Re: [secdir] secdir review of draft-ietf-dnsext-dnssec-alg-allocation-02

Samuel Weiler <> Tue, 02 March 2010 23:46 UTC

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Date: Tue, 2 Mar 2010 18:46:03 -0500 (EST)
From: Samuel Weiler <>
To: Andrew Sullivan <>
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Cc:, Barry Leiba <>,,
Subject: Re: [secdir] secdir review of draft-ietf-dnsext-dnssec-alg-allocation-02
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On Tue, 2 Mar 2010, Andrew Sullivan wrote:

> The text of this draft currently explicitly notes that it doesn't
> change the rules for making an algorithm mandatory to implement.
> Since making an algorithm mandatory to implement would update 4034, I
> therefore think that it would still require standards action, which
> punts the whole business right back to the same process in place
> today.  Does that make you less uneasy?

It still leaves me uneasy.  As a casual reader of this doc (and casual 
author of an algorithm definition doc), I'd be inclinded to assume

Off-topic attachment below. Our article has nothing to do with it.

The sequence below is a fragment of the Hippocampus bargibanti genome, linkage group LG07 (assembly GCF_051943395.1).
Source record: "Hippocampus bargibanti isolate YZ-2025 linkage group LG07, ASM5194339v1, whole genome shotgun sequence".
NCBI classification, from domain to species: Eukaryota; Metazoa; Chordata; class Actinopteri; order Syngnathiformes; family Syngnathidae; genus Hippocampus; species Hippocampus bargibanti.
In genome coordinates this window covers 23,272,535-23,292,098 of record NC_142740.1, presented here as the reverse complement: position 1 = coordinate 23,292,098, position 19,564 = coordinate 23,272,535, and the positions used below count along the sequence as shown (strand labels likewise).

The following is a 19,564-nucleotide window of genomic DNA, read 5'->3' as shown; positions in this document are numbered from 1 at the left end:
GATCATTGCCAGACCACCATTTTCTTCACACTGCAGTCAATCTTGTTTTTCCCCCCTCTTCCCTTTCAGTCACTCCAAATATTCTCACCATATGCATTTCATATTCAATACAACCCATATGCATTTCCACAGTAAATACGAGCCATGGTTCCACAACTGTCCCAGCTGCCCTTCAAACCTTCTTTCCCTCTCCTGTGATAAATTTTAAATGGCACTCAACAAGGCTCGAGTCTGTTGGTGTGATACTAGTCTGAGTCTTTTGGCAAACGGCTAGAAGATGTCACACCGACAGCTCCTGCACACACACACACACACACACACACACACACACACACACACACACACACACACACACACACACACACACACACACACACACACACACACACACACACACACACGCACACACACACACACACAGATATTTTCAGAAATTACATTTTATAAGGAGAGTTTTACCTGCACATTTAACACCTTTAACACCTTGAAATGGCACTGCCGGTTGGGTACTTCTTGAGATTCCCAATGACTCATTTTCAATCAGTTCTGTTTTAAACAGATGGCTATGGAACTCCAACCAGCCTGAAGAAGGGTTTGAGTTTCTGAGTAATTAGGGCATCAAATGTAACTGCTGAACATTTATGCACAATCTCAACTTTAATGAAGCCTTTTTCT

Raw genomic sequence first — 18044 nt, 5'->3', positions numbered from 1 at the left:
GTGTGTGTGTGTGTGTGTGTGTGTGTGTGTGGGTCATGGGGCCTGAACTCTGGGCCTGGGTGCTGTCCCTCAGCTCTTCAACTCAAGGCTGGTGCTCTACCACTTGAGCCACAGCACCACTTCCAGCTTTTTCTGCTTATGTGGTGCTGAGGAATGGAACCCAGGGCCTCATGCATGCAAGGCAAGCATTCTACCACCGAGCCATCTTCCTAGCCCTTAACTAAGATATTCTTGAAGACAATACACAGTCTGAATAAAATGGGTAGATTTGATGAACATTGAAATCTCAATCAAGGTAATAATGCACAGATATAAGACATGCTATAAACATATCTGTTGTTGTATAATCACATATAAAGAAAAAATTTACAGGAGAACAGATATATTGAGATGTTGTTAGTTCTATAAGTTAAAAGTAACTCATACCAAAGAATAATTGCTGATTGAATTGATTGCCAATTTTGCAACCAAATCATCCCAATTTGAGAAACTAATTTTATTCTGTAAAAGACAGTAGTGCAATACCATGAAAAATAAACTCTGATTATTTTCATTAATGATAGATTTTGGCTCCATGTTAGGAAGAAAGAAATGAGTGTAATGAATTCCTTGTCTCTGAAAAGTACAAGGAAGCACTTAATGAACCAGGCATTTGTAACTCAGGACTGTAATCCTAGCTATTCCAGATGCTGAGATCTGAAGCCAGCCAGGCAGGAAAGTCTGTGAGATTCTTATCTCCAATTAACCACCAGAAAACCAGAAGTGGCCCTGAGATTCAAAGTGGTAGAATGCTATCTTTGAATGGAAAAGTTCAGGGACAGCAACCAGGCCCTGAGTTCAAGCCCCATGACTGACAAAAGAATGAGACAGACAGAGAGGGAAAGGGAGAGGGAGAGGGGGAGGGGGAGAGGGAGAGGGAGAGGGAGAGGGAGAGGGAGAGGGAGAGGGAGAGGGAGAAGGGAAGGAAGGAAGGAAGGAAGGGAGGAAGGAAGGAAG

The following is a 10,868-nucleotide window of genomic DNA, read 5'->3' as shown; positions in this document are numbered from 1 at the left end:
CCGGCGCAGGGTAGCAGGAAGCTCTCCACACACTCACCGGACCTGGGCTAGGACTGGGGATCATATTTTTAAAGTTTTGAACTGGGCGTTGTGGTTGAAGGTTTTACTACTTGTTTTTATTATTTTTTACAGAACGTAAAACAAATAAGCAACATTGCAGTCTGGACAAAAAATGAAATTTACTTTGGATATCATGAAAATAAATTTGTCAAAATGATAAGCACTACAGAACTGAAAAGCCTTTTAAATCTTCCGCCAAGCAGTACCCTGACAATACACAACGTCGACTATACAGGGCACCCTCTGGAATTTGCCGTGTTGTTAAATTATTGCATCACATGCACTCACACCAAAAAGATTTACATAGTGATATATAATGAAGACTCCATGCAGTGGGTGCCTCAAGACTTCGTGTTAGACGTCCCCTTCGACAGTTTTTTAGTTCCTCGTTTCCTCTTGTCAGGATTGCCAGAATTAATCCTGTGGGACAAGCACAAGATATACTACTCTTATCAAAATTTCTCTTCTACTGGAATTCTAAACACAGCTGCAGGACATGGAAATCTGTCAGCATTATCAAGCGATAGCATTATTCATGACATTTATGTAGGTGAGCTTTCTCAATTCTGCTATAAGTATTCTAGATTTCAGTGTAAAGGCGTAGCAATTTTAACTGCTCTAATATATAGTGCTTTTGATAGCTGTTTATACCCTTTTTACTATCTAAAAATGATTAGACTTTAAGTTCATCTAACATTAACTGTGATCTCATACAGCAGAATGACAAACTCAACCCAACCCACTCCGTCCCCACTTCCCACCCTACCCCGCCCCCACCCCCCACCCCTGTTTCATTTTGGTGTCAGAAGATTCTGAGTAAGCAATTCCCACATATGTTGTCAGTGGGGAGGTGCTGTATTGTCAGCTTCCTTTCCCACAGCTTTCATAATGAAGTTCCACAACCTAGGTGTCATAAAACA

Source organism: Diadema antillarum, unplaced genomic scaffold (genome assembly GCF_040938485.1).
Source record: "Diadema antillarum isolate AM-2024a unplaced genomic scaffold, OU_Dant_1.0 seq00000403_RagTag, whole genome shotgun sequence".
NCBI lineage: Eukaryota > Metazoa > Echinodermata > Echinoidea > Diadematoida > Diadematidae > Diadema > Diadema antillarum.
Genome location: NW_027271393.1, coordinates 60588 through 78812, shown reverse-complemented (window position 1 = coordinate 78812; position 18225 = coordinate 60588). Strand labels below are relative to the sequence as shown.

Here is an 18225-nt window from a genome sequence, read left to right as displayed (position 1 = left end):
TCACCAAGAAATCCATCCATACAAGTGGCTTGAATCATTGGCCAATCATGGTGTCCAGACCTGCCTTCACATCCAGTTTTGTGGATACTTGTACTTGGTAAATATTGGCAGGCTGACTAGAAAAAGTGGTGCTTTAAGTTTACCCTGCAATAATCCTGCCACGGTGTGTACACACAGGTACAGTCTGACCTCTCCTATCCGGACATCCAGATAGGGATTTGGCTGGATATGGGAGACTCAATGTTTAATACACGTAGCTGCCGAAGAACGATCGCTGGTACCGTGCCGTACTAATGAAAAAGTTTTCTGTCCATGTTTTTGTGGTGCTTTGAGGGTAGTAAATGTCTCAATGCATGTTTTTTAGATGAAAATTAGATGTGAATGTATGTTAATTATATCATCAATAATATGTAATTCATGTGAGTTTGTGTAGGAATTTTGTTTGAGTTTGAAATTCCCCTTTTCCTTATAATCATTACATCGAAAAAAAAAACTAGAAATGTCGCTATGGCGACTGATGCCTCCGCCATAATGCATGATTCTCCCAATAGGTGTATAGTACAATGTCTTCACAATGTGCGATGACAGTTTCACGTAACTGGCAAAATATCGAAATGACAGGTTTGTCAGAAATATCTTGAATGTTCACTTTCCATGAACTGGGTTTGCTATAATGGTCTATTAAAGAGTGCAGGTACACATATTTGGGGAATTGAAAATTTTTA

that an algorithm definition doc, even if not standards track, could 
at least specify the requirement status for the algorithm it's 

As I pointed out when reviewing 
draft-ietf-dnsext-dnssec-registry-fixes, I'm worried about the 
possibility of an independent submission (=RFC Editor stream document) 
creating a new "MANDATORY" algorithm or of changing the requirement 
status of other new algorithms, even if those were defined on the 
standards track.  I proposed some text for the registry-fixes doc to 
resolve that, and I suggest repeating it here:

"Unless specified in a Standards Track RFC, new algorithms will have a 
requirements status of OPTIONAL.  Only a Standards Track RFC may set 
or change a requirements status of ENCOURAGED or MANDATORY."

There may be some additional issues around the particular keywords in 
that text, but that's the general idea.

At the very least, rather than say "This document does not change the 
requirements for when an algorithm because (sic) mandatory to 
implement. Such requirements should come in a separate, focused 
document.", actually tell people what the mechanism/threshhold for 
setting a requirement level is.  I don't think it's currently obvious.

-- Sam